At the Movies: “Promised Land” Doesn’t Live Up to its Promise

“Promised Land,” the new environmental drama from eco-buddies Matt Damon and John Krasinski, tries really hard to be an important film – and that is precisely why it fails.

Published January 12, 2013 5:00 AM
4 min read


movie“Promised Land,” the new environmental drama from eco-buddies Matt Damon and John Krasinski, tries really hard to be an important film – and that is precisely why it fails.


By Noah Gittell


movie“Promised Land,” the new environmental drama from eco-buddies Matt Damon and John Krasinski, tries really hard to be an important film – and that is precisely why it fails. Its only purpose is to educate the public about the environmental dangers of natural gas extraction, also known as fracking. But in “message” movies, the message must emerge naturally from the characters and plot, instead of the other way around. “Promised Land” is populated with hastily drawn caricatures and one ludicrous third-act plot twist, constantly reminding us that the film is more statement than story.


Here is what it gets right: For about half of its running time, the film is honest about the hard environmental decisions our society faces. Can we reject the lure of the quick buck to protect our environment for future generations? It’s the right question, but the film doesn’t provide an answer. Instead, it takes the easy way out – exaggerating the evil of the natural gas industry to serve a narrative purpose, and neither the film nor the anti-fracking movement are any better for it.


“Promised Land” is set in rural Pennsylvania, which in real life is ripe for fracking and is the setting of a major political battle over its future. Matt Damon plays Steve Butler, a superstar natural gas salesman, who uses his small-town background to convince farmers hit hard by the failing economy to sign over their land for fracking. It’s a lucrative gig, and Butler and his partner (Frances McDormand) are good at it; these farmers are desperate to save their homes and provide for their families, and Butler throws around numbers big enough to silence any worries about the impact fracking may have on their land.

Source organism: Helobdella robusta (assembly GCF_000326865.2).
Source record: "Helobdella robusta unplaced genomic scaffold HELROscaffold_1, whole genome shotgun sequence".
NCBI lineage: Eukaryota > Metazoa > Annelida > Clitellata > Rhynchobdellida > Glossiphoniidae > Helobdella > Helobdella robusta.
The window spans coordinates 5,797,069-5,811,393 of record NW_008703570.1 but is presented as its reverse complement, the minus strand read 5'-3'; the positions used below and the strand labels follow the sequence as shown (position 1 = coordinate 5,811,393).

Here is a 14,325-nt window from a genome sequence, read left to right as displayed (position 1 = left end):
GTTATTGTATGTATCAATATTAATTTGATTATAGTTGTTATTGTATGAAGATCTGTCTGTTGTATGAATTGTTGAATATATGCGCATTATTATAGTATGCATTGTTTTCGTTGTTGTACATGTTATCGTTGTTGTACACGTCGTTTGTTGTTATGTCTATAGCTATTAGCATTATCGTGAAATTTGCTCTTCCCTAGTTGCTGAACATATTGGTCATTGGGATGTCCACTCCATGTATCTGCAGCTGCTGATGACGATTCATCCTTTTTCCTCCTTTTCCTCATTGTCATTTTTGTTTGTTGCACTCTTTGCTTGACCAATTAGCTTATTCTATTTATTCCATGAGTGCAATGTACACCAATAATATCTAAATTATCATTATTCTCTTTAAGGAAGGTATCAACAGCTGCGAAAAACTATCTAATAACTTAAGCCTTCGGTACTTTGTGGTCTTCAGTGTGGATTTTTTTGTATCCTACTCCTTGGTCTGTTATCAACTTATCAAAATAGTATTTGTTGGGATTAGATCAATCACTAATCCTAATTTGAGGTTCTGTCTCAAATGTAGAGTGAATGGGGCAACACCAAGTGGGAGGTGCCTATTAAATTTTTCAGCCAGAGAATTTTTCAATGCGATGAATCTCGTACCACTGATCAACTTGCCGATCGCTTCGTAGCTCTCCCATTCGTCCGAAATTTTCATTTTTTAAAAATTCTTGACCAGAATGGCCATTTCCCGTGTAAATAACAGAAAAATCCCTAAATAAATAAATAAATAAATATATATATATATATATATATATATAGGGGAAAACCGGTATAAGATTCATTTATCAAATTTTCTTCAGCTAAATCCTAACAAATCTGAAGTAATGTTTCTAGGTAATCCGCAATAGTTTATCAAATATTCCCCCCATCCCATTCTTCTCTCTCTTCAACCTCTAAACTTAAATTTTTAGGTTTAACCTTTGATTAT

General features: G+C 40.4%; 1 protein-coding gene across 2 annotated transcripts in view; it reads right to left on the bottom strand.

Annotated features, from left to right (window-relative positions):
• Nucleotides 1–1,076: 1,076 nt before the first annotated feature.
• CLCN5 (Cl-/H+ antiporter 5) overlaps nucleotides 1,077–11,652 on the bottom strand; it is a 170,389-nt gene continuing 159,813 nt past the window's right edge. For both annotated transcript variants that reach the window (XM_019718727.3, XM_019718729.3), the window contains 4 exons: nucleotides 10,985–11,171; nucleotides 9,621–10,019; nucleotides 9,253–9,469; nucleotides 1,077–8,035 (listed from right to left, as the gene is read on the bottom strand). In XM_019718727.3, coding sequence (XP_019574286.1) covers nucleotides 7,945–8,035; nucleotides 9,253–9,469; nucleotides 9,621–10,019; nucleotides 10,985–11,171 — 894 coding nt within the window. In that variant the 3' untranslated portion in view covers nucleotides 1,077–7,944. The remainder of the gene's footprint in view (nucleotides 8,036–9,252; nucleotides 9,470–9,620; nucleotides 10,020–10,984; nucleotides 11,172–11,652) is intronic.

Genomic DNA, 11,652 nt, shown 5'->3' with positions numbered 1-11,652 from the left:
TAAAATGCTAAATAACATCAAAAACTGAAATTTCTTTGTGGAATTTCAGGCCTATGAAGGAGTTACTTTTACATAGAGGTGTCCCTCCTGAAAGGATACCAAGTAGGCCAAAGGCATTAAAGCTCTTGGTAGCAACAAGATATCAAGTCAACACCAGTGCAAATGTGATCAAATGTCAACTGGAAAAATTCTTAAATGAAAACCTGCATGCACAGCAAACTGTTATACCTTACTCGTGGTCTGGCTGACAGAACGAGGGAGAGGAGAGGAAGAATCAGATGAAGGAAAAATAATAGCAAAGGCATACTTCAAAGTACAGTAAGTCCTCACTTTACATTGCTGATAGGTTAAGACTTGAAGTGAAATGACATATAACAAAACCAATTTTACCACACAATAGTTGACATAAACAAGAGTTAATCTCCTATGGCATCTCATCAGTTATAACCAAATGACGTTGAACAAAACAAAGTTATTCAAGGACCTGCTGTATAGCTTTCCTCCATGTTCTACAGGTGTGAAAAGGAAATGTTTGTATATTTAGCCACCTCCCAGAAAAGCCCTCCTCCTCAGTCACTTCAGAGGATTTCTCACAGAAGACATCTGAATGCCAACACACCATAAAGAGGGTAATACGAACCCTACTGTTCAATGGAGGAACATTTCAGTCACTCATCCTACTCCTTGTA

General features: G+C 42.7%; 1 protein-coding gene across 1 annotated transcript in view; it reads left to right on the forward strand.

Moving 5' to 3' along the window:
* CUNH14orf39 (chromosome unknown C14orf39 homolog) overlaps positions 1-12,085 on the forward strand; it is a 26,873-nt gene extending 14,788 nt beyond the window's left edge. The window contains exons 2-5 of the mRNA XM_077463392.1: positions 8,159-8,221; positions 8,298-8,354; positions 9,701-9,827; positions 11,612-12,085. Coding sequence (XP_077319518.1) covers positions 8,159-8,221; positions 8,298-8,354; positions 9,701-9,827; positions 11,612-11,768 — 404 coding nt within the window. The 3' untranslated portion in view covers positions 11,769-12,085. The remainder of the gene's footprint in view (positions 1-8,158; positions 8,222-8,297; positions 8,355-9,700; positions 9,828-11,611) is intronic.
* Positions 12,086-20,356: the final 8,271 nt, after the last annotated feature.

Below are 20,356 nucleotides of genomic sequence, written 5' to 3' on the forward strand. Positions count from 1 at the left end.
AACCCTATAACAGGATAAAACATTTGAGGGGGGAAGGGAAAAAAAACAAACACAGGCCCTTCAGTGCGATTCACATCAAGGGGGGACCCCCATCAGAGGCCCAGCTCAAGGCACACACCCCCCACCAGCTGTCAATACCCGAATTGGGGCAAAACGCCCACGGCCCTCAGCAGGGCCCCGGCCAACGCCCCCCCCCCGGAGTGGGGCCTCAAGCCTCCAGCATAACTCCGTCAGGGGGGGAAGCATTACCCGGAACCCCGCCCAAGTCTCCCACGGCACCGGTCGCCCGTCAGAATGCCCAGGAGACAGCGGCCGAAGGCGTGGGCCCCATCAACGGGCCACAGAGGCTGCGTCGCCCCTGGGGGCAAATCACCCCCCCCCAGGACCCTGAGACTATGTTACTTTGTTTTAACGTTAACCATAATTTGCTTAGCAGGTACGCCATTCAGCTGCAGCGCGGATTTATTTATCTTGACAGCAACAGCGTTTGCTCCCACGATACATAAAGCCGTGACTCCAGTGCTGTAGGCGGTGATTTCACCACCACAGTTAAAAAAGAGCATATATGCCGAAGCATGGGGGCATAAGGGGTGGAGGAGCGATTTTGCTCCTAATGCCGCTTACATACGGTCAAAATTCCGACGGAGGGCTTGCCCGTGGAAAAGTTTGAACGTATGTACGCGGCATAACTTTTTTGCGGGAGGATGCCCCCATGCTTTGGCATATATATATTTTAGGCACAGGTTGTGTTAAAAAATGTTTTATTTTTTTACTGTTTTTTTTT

Damon’s nuanced performance is the best part of the film. In the hands of a lesser actor, his character would seem simplistic, but Damon consistently finds the unusual angles. The rest of the cast doesn’t fare as well. The supporting characters – the town folk  – exist merely as plot devices used to reflect Butler’s changing opinions about his work. The elderly science teacher rouses the town in opposition to Butler’s presence – and then disappears for much of the film. Rosemarie DeWitt, always a welcome presence, shows up as a cute local who drives a personal wedge between Butler and his professional adversary, a charming environmentalist with the far-too-perfect name of Dustin Noble (John Krasinski).


The simplicity of these characters, however, is more than a narrative problem – it also dampens the movie’s message. The townspeople are portrayed as passive and desperate, and so their destinies are completely dependent on Butler’s moral whims. Yes, of course, we are required to be emotionally moved when he has his inevitable moral epiphany about the nature of his work. But if the filmmakers sought to rouse people to the anti-fracking cause, they would have been better off empowering those characters who would be most impacted by it.


“Promised Land” gets worse as it goes along, and it saves its biggest mistake for last. The first hour presents a fairly balanced look at the issue. Our sympathies are properly tested when Noble arrives on the scene; we are won over by his sunny disposition and altruistic motives, especially when compared to Butler’s ugly desperation (it is a refreshing to see a star like Damon be so unlikeable in a role). But all pretense of balance is jettisoned by a third-act twist that favors the conventions of commercial filmmaking over the nuance that the story requires. I won’t spoil it here, but by the end of the film, we see the natural gas industry as not only greedy but also conspiratorially evil, on a par with a lesser Bond villain.


Is the industry capable of the twisted deeds with which “Promised Land” charges them? Possibly. But why portray them as evil when you could simply show them to be destructive? Wouldn’t that be enough? At times, “Promised Land” feels like a political argument with someone who, when confronted with an opposing viewpoint, resorts to sophistry and unrelated attacks. If they really trusted their argument, they would have stuck to the facts.


My Rating: Put it on Your Queue


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